I don't remember much about the hospital. They say that rabies shots are painful, and that there are a lot of them. I don't remember the shots. Maybe I have blocked the memories, or maybe they have dissolved into the memories of all the other shots I've had in my life. I've had a lot of shots. All I remember now is that the emergency room doctor was very calm and gentle, and I liked him.
"Little girls aren't supposed to play with sick bats," he told me, smiling.
"I'm not so little," I said.
I don't know why I remember that and not the shots.
Fish, my endocrinologist, tells me that the bat and the rabies shots had nothing to do with my diabetes. I am not so sure. How can you give a six-year-old girl rabies shots and not have it affect her? The way I see it (and I have done a lot of research in this area) the rabies vaccination trains the body's immune system to attack. That's what vaccines do. They don't actually kill the bacteria or virus, they just activate the immune system. As soon as the supposed rabies virus starts to multiply, the immune system is ready and waiting and BAM. The virus never has a chance.
But here's the thing: That same immune system that kills rabies viruses kills other kinds of cells too. The cells that make insulin, for instance. Beta cells. I have been over this with Fish. He doubts that the rabies shots did anything bad to me. He says that my immune system destroyed my beta cells all on its own. Fish (real name: Harlan Fisher, M.D.) knows his stuff, but he still can't tell me why, three months after the rabies shots, this little girl guzzled an entire half gallon of orange juice in just one afternoon.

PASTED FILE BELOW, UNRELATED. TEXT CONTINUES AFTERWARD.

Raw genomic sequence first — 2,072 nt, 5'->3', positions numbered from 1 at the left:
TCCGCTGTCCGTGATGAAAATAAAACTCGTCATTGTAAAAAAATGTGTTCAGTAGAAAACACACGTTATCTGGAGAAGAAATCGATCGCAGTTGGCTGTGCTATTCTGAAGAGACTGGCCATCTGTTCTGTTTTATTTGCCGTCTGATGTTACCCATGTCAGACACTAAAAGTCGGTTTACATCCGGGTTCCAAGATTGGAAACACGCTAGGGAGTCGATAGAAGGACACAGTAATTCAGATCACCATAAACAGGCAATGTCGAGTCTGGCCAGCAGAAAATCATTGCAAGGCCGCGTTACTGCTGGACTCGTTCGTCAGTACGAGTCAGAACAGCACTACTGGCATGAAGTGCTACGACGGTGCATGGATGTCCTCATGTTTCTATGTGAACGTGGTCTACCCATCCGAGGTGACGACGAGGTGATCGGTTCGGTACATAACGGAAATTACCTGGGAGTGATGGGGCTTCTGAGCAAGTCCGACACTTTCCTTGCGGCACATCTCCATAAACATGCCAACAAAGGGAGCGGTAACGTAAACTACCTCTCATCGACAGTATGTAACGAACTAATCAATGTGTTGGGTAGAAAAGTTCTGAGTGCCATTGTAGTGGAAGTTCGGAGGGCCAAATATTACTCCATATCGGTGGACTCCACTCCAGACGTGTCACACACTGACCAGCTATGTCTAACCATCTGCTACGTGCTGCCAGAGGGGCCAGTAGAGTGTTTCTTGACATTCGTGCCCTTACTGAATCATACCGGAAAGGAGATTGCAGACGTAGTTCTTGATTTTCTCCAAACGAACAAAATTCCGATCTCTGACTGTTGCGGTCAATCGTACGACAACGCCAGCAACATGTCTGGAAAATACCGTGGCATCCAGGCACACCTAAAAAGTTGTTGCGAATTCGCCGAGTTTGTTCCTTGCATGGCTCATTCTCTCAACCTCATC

Blood is my enemy. It carries death to my cells.
I still remember gulping orange juice right out of the carton, cold and sweet, pouring down my throat. Six years old, I could hardly lift the carton, but I was so desperately thirsty -- gulp gulp gulp -- I could've won a guzzling contest. Also, I could've won a peeing contest, because everything I drank went straight into the toilet.
You'd think my mother would've noticed earlier, but it didn't hit her how sick I was until I'd gone through about six cartons of juice in one week -- and wet my bed twice. Then it was whoosh -- off to the doctor. Dr. Gingrass with the big mole on his giant nose. He's the one who gave me my first shot of insulin. I stared numbly as he mixed the cloudy insulin with the clear, had me lift my shirt, and pinched up a bit of baby fat and slipped the needle in. It didn't hurt a bit, but my mother was freaking, crying and asking the poor doctor how this could happen. Even then, I knew enough to be embarrassed by her, but it wasn't until years later that I came to understand the fullness of what had happened to me. Insulin is more than just a treatment for the disease called diabetes mellitus. It is the thin strand that holds me to earth.